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A Q&A with Melissa Etheridge

The soulful artist tells us about Genesis, Kelly Clarkson, and how Bruce Springsteen inspired her new album title

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With her unapologetic political views, straight-up take on sexuality, and that instantly recognizable rasp, Melissa Etheridge defines vocal. Save for contributing the Oscar-winning theme to An Inconvenient Truth, she’s been relatively quiet on the music front the last three years, focusing on her health after battling breast cancer. A reawakened Etheridge now looks back on her life — the good, the bad, the dirty — with a concept album, The Awakening.

The songs span your start in the bar scene (”California”) to the future (”What Happens Tomorrow”). When was ”Threesome” inspired?
Oh, from about the mid-’80s to the late ’90s. [Laughs] I was unhappy for quite a while. I was searching and thinking the answer was in the bedroom. But I found it in myself.

Okay, here’s another three-way for ya: Led Zeppelin, Van Halen, or Genesis — which reunion are you most excited about?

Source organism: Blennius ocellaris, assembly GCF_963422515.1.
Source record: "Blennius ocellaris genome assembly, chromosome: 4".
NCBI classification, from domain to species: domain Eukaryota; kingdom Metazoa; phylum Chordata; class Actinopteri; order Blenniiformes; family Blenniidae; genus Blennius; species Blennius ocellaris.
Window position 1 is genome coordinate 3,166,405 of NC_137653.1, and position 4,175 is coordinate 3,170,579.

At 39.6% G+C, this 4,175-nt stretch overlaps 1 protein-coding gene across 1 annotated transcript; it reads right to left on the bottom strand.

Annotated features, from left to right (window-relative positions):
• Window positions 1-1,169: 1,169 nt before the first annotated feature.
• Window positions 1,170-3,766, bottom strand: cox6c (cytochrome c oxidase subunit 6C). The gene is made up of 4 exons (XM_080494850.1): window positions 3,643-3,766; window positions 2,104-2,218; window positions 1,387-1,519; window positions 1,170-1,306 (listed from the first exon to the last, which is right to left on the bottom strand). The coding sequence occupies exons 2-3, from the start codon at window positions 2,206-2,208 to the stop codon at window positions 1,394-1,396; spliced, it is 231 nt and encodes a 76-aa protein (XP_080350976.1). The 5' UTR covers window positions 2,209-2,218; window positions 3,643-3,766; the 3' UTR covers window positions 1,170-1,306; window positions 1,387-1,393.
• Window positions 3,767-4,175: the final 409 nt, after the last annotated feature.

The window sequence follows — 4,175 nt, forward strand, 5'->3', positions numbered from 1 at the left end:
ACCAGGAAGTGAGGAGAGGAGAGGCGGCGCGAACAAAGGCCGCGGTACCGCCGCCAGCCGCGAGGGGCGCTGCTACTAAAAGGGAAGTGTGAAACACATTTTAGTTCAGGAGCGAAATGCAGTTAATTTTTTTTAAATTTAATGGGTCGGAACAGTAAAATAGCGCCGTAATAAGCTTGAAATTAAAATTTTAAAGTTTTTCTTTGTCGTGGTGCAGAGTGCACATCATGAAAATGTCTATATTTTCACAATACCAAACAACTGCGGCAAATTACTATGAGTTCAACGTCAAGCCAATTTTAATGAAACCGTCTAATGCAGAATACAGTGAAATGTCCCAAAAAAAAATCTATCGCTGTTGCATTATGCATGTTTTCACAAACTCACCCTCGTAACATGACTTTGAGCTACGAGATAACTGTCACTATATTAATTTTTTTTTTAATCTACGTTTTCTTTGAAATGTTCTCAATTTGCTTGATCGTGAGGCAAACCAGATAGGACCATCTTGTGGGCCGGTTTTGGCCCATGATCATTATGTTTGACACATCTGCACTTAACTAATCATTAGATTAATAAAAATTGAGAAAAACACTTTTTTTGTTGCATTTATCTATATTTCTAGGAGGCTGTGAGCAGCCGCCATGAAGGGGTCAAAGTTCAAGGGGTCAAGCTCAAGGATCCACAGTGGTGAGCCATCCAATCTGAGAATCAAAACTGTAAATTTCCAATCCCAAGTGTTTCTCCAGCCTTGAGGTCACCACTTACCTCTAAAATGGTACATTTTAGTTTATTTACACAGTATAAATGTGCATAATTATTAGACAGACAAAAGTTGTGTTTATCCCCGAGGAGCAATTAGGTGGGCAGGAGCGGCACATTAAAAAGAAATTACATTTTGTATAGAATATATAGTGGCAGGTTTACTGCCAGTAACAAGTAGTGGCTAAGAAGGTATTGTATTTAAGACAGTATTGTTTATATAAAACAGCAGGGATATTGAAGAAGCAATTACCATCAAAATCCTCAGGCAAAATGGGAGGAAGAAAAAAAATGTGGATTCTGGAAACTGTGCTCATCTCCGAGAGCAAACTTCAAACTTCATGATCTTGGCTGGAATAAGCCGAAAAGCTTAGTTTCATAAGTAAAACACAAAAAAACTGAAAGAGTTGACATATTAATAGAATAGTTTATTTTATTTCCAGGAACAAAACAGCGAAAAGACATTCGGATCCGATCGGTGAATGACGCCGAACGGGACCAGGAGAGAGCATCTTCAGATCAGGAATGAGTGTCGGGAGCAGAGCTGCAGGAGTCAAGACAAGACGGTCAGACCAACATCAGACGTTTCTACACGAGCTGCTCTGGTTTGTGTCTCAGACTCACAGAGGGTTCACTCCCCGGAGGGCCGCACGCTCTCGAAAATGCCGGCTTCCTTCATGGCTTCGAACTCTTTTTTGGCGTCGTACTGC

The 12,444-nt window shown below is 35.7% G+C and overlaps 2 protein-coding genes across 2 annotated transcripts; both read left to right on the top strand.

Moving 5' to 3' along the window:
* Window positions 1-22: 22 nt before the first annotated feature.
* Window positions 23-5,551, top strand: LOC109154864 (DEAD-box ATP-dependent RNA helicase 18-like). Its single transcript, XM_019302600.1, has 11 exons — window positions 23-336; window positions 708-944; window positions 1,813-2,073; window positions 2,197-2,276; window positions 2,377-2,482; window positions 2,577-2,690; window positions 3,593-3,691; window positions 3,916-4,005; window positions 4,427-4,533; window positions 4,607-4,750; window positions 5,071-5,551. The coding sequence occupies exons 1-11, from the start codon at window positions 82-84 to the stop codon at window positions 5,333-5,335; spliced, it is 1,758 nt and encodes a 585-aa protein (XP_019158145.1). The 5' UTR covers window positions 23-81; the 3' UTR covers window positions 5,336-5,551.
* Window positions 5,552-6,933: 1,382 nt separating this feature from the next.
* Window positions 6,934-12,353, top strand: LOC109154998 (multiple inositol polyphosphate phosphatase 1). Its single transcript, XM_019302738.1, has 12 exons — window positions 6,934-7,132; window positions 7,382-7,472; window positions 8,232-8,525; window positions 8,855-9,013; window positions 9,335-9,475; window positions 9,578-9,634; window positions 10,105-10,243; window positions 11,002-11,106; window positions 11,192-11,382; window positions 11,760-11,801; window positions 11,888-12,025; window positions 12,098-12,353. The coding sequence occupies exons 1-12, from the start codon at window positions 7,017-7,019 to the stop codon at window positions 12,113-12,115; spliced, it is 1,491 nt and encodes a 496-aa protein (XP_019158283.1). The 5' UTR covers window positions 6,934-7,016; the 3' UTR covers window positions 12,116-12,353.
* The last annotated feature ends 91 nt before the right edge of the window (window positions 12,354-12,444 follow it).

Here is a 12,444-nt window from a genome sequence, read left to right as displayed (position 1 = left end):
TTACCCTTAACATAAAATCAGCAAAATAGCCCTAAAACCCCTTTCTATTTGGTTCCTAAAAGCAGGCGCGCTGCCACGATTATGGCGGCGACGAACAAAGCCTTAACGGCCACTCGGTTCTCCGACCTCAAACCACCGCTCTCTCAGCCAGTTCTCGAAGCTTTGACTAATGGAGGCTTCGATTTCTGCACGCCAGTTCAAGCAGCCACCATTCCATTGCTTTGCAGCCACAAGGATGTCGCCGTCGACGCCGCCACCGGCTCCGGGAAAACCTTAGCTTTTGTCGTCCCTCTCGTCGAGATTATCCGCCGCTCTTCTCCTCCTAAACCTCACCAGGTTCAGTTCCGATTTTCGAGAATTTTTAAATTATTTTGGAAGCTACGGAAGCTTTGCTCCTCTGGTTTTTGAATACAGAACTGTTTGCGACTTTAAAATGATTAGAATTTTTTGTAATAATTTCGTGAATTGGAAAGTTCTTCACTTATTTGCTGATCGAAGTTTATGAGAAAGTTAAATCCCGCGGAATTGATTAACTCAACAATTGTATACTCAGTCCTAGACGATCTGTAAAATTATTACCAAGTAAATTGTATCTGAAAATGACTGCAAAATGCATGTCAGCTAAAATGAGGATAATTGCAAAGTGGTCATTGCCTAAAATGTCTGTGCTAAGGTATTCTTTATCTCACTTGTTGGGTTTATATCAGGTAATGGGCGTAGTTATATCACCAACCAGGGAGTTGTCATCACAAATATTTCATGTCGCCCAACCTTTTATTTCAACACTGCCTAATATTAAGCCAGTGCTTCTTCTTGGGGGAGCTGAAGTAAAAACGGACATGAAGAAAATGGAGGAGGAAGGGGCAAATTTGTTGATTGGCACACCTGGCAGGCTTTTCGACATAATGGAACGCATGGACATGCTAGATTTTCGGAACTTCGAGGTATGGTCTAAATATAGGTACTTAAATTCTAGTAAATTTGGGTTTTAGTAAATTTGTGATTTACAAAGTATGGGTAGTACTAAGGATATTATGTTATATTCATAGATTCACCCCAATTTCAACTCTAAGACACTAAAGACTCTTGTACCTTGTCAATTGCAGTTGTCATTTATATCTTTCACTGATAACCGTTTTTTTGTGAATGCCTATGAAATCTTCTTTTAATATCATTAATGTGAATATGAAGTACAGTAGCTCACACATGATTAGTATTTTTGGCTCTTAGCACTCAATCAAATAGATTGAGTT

If it’s Genesis without Peter Gabriel, then I don’t want ’em. And a Bonham-less Zeppelin? Oh, Lord. Do I have to see any of them?

What’s romance music for you and your wife, Tammy?
She loves her classic folk rock. She’s a huge John Denver fan, so ”Annie’s Song” will just melt her. Me, give me some Peter Gabriel. ”In Your Eyes,” that’s the sweetest song.

Which other female singers are you liking these days?
Amy Winehouse….lesbians [gravitate toward] strong women, or women who are trying to be, even though they’re tortured, like Kelly Clarkson. In country music, there are certain female artists, like Gretchen Wilson, where you’re going to find lesbians because they’re responding to that more aggressive side.

The album’s title…any connection to your friend Bruce Springsteen’s The Rising?
Mama does love her Bruce. It’s there. When he goes, ”Come on up for the rising,” I’m answering that because I believe we should all rise up!